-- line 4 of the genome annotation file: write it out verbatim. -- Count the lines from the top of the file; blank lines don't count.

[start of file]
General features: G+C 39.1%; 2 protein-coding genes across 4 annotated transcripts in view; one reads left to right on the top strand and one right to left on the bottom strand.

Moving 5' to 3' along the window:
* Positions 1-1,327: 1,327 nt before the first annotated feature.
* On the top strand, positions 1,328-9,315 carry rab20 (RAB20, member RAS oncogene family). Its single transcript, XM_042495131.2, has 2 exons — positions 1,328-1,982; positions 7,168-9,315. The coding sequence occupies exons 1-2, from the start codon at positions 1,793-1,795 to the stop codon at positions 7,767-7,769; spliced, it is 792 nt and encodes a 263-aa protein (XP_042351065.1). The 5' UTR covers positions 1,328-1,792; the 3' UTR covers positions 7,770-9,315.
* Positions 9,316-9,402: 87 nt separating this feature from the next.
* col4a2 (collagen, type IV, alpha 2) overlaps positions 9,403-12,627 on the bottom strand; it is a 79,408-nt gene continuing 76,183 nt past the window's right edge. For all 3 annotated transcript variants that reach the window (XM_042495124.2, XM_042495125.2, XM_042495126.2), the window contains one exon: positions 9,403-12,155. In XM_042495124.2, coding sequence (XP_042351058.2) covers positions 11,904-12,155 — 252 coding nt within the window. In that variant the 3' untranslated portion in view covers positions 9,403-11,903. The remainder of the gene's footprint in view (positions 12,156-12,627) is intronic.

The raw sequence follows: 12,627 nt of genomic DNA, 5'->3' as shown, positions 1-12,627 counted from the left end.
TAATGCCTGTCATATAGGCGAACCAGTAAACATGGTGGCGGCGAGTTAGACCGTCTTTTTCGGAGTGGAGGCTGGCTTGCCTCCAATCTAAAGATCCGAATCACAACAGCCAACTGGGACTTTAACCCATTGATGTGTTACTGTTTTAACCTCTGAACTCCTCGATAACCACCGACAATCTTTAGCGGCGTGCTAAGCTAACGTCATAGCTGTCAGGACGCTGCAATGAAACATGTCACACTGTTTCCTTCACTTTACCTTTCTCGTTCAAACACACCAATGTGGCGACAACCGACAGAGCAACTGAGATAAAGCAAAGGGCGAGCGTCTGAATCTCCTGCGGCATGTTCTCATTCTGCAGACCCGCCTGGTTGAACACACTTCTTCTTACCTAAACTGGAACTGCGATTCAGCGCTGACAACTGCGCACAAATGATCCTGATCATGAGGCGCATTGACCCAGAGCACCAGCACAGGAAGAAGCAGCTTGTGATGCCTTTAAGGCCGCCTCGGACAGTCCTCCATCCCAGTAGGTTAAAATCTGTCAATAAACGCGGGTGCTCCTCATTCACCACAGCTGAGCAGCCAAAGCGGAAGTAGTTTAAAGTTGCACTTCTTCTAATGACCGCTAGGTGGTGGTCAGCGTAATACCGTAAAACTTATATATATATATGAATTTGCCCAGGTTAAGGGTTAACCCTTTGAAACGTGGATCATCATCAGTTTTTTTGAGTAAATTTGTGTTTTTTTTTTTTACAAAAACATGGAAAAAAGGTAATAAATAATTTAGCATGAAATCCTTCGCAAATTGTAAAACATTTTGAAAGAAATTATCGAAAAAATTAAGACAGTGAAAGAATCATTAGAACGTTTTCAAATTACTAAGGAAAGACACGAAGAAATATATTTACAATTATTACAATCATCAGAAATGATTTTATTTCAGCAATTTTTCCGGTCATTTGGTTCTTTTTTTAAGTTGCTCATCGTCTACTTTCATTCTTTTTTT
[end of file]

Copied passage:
* On the top strand, positions 1,328-9,315 carry rab20 (RAB20, member RAS oncogene family). Its single transcript, XM_042495131.2, has 2 exons — positions 1,328-1,982; positions 7,168-9,315. The coding sequence occupies exons 1-2, from the start codon at positions 1,793-1,795 to the stop codon at positions 7,767-7,769; spliced, it is 792 nt and encodes a 263-aa protein (XP_042351065.1). The 5' UTR covers positions 1,328-1,792; the 3' UTR covers positions 7,770-9,315.